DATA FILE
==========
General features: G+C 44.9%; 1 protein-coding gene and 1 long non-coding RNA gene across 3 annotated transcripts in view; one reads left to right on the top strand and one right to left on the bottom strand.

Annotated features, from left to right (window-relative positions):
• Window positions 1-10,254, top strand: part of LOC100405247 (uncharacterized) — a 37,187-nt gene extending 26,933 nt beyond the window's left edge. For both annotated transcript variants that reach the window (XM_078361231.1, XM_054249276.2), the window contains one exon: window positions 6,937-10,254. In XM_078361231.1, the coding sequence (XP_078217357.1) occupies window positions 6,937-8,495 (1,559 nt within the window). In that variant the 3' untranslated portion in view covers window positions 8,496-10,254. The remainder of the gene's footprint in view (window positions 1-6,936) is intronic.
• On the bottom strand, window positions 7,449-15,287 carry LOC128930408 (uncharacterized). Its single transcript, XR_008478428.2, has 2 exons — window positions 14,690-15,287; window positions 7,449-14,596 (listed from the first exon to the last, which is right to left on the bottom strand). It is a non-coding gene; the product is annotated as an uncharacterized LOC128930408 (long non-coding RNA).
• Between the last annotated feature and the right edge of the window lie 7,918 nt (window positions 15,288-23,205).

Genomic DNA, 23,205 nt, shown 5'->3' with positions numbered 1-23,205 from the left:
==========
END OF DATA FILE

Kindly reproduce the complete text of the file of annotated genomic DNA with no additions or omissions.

General features: G+C 44.9%; 1 protein-coding gene and 1 long non-coding RNA gene across 3 annotated transcripts in view; one reads left to right on the top strand and one right to left on the bottom strand.

Annotated features, from left to right (window-relative positions):
• Window positions 1-10,254, top strand: part of LOC100405247 (uncharacterized) — a 37,187-nt gene extending 26,933 nt beyond the window's left edge. For both annotated transcript variants that reach the window (XM_078361231.1, XM_054249276.2), the window contains one exon: window positions 6,937-10,254. In XM_078361231.1, the coding sequence (XP_078217357.1) occupies window positions 6,937-8,495 (1,559 nt within the window). In that variant the 3' untranslated portion in view covers window positions 8,496-10,254. The remainder of the gene's footprint in view (window positions 1-6,936) is intronic.
• On the bottom strand, window positions 7,449-15,287 carry LOC128930408 (uncharacterized). Its single transcript, XR_008478428.2, has 2 exons — window positions 14,690-15,287; window positions 7,449-14,596 (listed from the first exon to the last, which is right to left on the bottom strand). It is a non-coding gene; the product is annotated as an uncharacterized LOC128930408 (long non-coding RNA).
• Between the last annotated feature and the right edge of the window lie 7,918 nt (window positions 15,288-23,205).

Genomic DNA, 23,205 nt, shown 5'->3' with positions numbered 1-23,205 from the left: